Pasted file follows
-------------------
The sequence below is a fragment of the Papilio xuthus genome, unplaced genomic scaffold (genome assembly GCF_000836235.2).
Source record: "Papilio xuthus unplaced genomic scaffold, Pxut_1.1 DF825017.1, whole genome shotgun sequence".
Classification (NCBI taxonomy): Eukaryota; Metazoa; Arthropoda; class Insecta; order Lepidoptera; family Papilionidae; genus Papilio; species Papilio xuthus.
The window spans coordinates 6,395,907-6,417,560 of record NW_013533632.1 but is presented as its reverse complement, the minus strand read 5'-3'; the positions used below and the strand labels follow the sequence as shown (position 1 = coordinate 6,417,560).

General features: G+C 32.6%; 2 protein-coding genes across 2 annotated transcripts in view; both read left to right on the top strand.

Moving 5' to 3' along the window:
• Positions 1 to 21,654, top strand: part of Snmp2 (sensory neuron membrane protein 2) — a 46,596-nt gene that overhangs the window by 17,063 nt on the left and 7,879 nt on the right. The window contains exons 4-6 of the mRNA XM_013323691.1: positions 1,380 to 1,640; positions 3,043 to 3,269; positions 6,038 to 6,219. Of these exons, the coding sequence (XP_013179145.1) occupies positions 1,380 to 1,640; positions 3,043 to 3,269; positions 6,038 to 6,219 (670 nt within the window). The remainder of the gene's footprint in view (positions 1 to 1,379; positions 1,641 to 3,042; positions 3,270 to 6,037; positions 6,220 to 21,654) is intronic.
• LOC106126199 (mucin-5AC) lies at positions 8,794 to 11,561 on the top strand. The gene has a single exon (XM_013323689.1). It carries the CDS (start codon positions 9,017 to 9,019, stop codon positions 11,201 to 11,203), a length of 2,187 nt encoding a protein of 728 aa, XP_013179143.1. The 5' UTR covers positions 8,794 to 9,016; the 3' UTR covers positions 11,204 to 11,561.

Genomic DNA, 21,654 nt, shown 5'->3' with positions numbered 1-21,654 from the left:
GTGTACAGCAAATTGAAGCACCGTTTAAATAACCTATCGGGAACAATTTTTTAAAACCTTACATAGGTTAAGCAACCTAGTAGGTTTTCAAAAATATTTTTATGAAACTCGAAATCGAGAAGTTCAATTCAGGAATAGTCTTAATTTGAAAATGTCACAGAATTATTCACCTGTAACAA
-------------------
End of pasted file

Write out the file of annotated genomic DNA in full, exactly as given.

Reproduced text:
The sequence below is a fragment of the Papilio xuthus genome, unplaced genomic scaffold (genome assembly GCF_000836235.2).
Source record: "Papilio xuthus unplaced genomic scaffold, Pxut_1.1 DF825017.1, whole genome shotgun sequence".
Classification (NCBI taxonomy): Eukaryota; Metazoa; Arthropoda; class Insecta; order Lepidoptera; family Papilionidae; genus Papilio; species Papilio xuthus.
The window spans coordinates 6,395,907-6,417,560 of record NW_013533632.1 but is presented as its reverse complement, the minus strand read 5'-3'; the positions used below and the strand labels follow the sequence as shown (position 1 = coordinate 6,417,560).

General features: G+C 32.6%; 2 protein-coding genes across 2 annotated transcripts in view; both read left to right on the top strand.

Moving 5' to 3' along the window:
• Positions 1 to 21,654, top strand: part of Snmp2 (sensory neuron membrane protein 2) — a 46,596-nt gene that overhangs the window by 17,063 nt on the left and 7,879 nt on the right. The window contains exons 4-6 of the mRNA XM_013323691.1: positions 1,380 to 1,640; positions 3,043 to 3,269; positions 6,038 to 6,219. Of these exons, the coding sequence (XP_013179145.1) occupies positions 1,380 to 1,640; positions 3,043 to 3,269; positions 6,038 to 6,219 (670 nt within the window). The remainder of the gene's footprint in view (positions 1 to 1,379; positions 1,641 to 3,042; positions 3,270 to 6,037; positions 6,220 to 21,654) is intronic.
• LOC106126199 (mucin-5AC) lies at positions 8,794 to 11,561 on the top strand. The gene has a single exon (XM_013323689.1). It carries the CDS (start codon positions 9,017 to 9,019, stop codon positions 11,201 to 11,203), a length of 2,187 nt encoding a protein of 728 aa, XP_013179143.1. The 5' UTR covers positions 8,794 to 9,016; the 3' UTR covers positions 11,204 to 11,561.

Genomic DNA, 21,654 nt, shown 5'->3' with positions numbered 1-21,654 from the left:
GTGTACAGCAAATTGAAGCACCGTTTAAATAACCTATCGGGAACAATTTTTTAAAACCTTACATAGGTTAAGCAACCTAGTAGGTTTTCAAAAATATTTTTATGAAACTCGAAATCGAGAAGTTCAATTCAGGAATAGTCTTAATTTGAAAATGTCACAGAATTATTCACCTGTAACAA